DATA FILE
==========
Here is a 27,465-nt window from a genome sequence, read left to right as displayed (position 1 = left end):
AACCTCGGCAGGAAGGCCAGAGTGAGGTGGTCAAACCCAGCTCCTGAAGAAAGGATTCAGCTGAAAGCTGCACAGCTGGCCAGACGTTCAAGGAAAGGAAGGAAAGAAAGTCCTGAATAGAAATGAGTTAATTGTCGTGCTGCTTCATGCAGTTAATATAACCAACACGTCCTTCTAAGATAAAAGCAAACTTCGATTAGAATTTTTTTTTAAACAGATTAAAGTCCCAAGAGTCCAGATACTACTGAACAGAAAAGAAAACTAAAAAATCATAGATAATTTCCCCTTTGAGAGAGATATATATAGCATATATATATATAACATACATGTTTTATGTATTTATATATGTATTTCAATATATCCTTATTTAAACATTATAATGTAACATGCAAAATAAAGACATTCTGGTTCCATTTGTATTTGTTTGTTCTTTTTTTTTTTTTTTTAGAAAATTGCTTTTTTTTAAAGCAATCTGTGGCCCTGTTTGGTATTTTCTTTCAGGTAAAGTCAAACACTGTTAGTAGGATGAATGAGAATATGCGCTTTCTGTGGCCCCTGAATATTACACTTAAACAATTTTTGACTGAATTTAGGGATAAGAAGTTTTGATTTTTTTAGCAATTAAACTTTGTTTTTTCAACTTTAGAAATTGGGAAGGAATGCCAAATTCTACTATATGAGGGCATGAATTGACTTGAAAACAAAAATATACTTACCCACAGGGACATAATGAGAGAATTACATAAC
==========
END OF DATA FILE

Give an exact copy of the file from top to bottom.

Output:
Here is a 27,465-nt window from a genome sequence, read left to right as displayed (position 1 = left end):
AACCTCGGCAGGAAGGCCAGAGTGAGGTGGTCAAACCCAGCTCCTGAAGAAAGGATTCAGCTGAAAGCTGCACAGCTGGCCAGACGTTCAAGGAAAGGAAGGAAAGAAAGTCCTGAATAGAAATGAGTTAATTGTCGTGCTGCTTCATGCAGTTAATATAACCAACACGTCCTTCTAAGATAAAAGCAAACTTCGATTAGAATTTTTTTTTAAACAGATTAAAGTCCCAAGAGTCCAGATACTACTGAACAGAAAAGAAAACTAAAAAATCATAGATAATTTCCCCTTTGAGAGAGATATATATAGCATATATATATATAACATACATGTTTTATGTATTTATATATGTATTTCAATATATCCTTATTTAAACATTATAATGTAACATGCAAAATAAAGACATTCTGGTTCCATTTGTATTTGTTTGTTCTTTTTTTTTTTTTTTTAGAAAATTGCTTTTTTTTAAAGCAATCTGTGGCCCTGTTTGGTATTTTCTTTCAGGTAAAGTCAAACACTGTTAGTAGGATGAATGAGAATATGCGCTTTCTGTGGCCCCTGAATATTACACTTAAACAATTTTTGACTGAATTTAGGGATAAGAAGTTTTGATTTTTTTAGCAATTAAACTTTGTTTTTTCAACTTTAGAAATTGGGAAGGAATGCCAAATTCTACTATATGAGGGCATGAATTGACTTGAAAACAAAAATATACTTACCCACAGGGACATAATGAGAGAATTACATAAC